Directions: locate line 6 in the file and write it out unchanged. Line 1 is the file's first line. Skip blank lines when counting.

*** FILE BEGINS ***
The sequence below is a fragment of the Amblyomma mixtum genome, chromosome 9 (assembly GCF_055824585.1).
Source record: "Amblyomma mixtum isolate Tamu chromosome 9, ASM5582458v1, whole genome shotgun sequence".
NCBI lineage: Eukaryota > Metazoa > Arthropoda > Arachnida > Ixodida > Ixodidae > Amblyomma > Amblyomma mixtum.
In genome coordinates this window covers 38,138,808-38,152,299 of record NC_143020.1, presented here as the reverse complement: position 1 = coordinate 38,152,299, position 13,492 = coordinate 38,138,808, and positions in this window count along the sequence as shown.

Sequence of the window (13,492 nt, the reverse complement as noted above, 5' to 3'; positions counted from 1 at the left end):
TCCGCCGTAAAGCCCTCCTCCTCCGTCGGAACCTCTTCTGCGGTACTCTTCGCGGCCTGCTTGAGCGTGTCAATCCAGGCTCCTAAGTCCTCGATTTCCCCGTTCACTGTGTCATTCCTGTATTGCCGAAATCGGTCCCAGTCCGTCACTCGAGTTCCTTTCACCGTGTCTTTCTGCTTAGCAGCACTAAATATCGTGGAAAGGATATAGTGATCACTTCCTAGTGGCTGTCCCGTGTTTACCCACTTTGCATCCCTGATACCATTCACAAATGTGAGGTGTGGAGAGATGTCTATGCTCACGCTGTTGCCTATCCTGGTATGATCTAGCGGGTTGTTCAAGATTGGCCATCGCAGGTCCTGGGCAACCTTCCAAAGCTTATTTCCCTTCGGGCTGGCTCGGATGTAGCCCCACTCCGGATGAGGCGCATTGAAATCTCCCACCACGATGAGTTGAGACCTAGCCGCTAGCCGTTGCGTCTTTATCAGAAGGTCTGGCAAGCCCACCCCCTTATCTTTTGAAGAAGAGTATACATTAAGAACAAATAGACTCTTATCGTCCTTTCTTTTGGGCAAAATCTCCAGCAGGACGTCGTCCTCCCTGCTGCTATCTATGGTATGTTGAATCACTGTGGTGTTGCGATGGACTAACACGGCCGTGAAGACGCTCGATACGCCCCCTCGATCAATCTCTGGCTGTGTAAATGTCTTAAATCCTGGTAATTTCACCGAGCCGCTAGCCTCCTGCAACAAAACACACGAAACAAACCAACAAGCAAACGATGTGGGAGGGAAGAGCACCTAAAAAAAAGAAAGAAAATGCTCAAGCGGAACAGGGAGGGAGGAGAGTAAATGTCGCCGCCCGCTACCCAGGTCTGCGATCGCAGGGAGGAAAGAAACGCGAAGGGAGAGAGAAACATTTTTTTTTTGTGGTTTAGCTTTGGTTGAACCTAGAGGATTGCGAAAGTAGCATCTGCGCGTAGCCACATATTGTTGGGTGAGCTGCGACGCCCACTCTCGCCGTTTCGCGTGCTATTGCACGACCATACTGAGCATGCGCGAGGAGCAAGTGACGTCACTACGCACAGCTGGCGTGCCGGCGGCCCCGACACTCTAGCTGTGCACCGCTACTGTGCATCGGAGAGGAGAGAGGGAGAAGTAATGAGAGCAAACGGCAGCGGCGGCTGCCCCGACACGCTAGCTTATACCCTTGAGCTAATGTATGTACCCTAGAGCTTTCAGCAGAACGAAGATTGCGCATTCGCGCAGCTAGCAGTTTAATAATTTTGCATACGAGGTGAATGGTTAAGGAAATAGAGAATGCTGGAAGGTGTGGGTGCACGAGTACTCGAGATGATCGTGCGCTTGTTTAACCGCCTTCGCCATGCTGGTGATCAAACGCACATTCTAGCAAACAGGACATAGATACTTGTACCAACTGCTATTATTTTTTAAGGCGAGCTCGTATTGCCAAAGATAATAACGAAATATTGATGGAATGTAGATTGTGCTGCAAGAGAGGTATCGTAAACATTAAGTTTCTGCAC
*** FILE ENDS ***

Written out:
TCCGCCGTAAAGCCCTCCTCCTCCGTCGGAACCTCTTCTGCGGTACTCTTCGCGGCCTGCTTGAGCGTGTCAATCCAGGCTCCTAAGTCCTCGATTTCCCCGTTCACTGTGTCATTCCTGTATTGCCGAAATCGGTCCCAGTCCGTCACTCGAGTTCCTTTCACCGTGTCTTTCTGCTTAGCAGCACTAAATATCGTGGAAAGGATATAGTGATCACTTCCTAGTGGCTGTCCCGTGTTTACCCACTTTGCATCCCTGATACCATTCACAAATGTGAGGTGTGGAGAGATGTCTATGCTCACGCTGTTGCCTATCCTGGTATGATCTAGCGGGTTGTTCAAGATTGGCCATCGCAGGTCCTGGGCAACCTTCCAAAGCTTATTTCCCTTCGGGCTGGCTCGGATGTAGCCCCACTCCGGATGAGGCGCATTGAAATCTCCCACCACGATGAGTTGAGACCTAGCCGCTAGCCGTTGCGTCTTTATCAGAAGGTCTGGCAAGCCCACCCCCTTATCTTTTGAAGAAGAGTATACATTAAGAACAAATAGACTCTTATCGTCCTTTCTTTTGGGCAAAATCTCCAGCAGGACGTCGTCCTCCCTGCTGCTATCTATGGTATGTTGAATCACTGTGGTGTTGCGATGGACTAACACGGCCGTGAAGACGCTCGATACGCCCCCTCGATCAATCTCTGGCTGTGTAAATGTCTTAAATCCTGGTAATTTCACCGAGCCGCTAGCCTCCTGCAACAAAACACACGAAACAAACCAACAAGCAAACGATGTGGGAGGGAAGAGCACCTAAAAAAAAGAAAGAAAATGCTCAAGCGGAACAGGGAGGGAGGAGAGTAAATGTCGCCGCCCGCTACCCAGGTCTGCGATCGCAGGGAGGAAAGAAACGCGAAGGGAGAGAGAAACATTTTTTTTTTGTGGTTTAGCTTTGGTTGAACCTAGAGGATTGCGAAAGTAGCATCTGCGCGTAGCCACATATTGTTGGGTGAGCTGCGACGCCCACTCTCGCCGTTTCGCGTGCTATTGCACGACCATACTGAGCATGCGCGAGGAGCAAGTGACGTCACTACGCACAGCTGGCGTGCCGGCGGCCCCGACACTCTAGCTGTGCACCGCTACTGTGCATCGGAGAGGAGAGAGGGAGAAGTAATGAGAGCAAACGGCAGCGGCGGCTGCCCCGACACGCTAGCTTATACCCTTGAGCTAATGTATGTACCCTAGAGCTTTCAGCAGAACGAAGATTGCGCATTCGCGCAGCTAGCAGTTTAATAATTTTGCATACGAGGTGAATGGTTAAGGAAATAGAGAATGCTGGAAGGTGTGGGTGCACGAGTACTCGAGATGATCGTGCGCTTGTTTAACCGCCTTCGCCATGCTGGTGATCAAACGCACATTCTAGCAAACAGGACATAGATACTTGTACCAACTGCTATTATTTTTTAAGGCGAGCTCGTATTGCCAAAGATAATAACGAAATATTGATGGAATGTAGATTGTGCTGCAAGAGAGGTATCGTAAACATTAAGTTTCTGCAC